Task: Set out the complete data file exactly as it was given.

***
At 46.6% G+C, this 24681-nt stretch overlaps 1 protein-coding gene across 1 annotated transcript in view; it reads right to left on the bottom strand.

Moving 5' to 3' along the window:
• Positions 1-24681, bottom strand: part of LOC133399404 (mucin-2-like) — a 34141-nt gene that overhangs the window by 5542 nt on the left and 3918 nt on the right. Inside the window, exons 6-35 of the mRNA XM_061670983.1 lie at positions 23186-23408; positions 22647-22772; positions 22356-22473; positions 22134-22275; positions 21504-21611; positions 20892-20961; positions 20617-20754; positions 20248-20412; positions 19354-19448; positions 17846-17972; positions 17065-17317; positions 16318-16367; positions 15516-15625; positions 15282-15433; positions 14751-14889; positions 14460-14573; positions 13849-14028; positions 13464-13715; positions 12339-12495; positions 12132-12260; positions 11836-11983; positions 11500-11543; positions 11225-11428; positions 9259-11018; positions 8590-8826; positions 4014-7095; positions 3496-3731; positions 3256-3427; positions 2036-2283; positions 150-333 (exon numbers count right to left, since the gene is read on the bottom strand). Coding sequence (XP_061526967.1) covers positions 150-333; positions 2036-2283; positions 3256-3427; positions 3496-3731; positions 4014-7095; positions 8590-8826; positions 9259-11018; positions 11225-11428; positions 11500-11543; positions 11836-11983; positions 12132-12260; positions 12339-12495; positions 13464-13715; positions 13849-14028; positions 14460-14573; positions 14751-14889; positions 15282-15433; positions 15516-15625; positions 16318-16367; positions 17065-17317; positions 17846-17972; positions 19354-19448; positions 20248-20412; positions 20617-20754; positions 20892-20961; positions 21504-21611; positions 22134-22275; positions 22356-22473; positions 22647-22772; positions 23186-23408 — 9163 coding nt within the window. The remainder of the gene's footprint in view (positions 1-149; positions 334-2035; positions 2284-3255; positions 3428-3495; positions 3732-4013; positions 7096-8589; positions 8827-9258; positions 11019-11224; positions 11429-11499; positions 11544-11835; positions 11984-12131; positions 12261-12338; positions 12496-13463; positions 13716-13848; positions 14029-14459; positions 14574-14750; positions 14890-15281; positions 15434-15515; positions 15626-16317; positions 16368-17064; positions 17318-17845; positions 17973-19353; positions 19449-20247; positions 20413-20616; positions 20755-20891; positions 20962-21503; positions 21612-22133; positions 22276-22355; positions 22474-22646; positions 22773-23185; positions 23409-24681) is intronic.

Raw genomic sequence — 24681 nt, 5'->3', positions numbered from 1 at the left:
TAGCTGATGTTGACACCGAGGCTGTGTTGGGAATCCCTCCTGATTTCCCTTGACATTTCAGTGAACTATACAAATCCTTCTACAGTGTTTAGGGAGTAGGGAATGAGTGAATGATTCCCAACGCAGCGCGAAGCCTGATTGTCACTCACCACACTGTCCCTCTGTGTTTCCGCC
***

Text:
At 46.6% G+C, this 24681-nt stretch overlaps 1 protein-coding gene across 1 annotated transcript in view; it reads right to left on the bottom strand.

Moving 5' to 3' along the window:
• Positions 1-24681, bottom strand: part of LOC133399404 (mucin-2-like) — a 34141-nt gene that overhangs the window by 5542 nt on the left and 3918 nt on the right. Inside the window, exons 6-35 of the mRNA XM_061670983.1 lie at positions 23186-23408; positions 22647-22772; positions 22356-22473; positions 22134-22275; positions 21504-21611; positions 20892-20961; positions 20617-20754; positions 20248-20412; positions 19354-19448; positions 17846-17972; positions 17065-17317; positions 16318-16367; positions 15516-15625; positions 15282-15433; positions 14751-14889; positions 14460-14573; positions 13849-14028; positions 13464-13715; positions 12339-12495; positions 12132-12260; positions 11836-11983; positions 11500-11543; positions 11225-11428; positions 9259-11018; positions 8590-8826; positions 4014-7095; positions 3496-3731; positions 3256-3427; positions 2036-2283; positions 150-333 (exon numbers count right to left, since the gene is read on the bottom strand). Coding sequence (XP_061526967.1) covers positions 150-333; positions 2036-2283; positions 3256-3427; positions 3496-3731; positions 4014-7095; positions 8590-8826; positions 9259-11018; positions 11225-11428; positions 11500-11543; positions 11836-11983; positions 12132-12260; positions 12339-12495; positions 13464-13715; positions 13849-14028; positions 14460-14573; positions 14751-14889; positions 15282-15433; positions 15516-15625; positions 16318-16367; positions 17065-17317; positions 17846-17972; positions 19354-19448; positions 20248-20412; positions 20617-20754; positions 20892-20961; positions 21504-21611; positions 22134-22275; positions 22356-22473; positions 22647-22772; positions 23186-23408 — 9163 coding nt within the window. The remainder of the gene's footprint in view (positions 1-149; positions 334-2035; positions 2284-3255; positions 3428-3495; positions 3732-4013; positions 7096-8589; positions 8827-9258; positions 11019-11224; positions 11429-11499; positions 11544-11835; positions 11984-12131; positions 12261-12338; positions 12496-13463; positions 13716-13848; positions 14029-14459; positions 14574-14750; positions 14890-15281; positions 15434-15515; positions 15626-16317; positions 16368-17064; positions 17318-17845; positions 17973-19353; positions 19449-20247; positions 20413-20616; positions 20755-20891; positions 20962-21503; positions 21612-22133; positions 22276-22355; positions 22474-22646; positions 22773-23185; positions 23409-24681) is intronic.

Raw genomic sequence — 24681 nt, 5'->3', positions numbered from 1 at the left:
TAGCTGATGTTGACACCGAGGCTGTGTTGGGAATCCCTCCTGATTTCCCTTGACATTTCAGTGAACTATACAAATCCTTCTACAGTGTTTAGGGAGTAGGGAATGAGTGAATGATTCCCAACGCAGCGCGAAGCCTGATTGTCACTCACCACACTGTCCCTCTGTGTTTCCGCC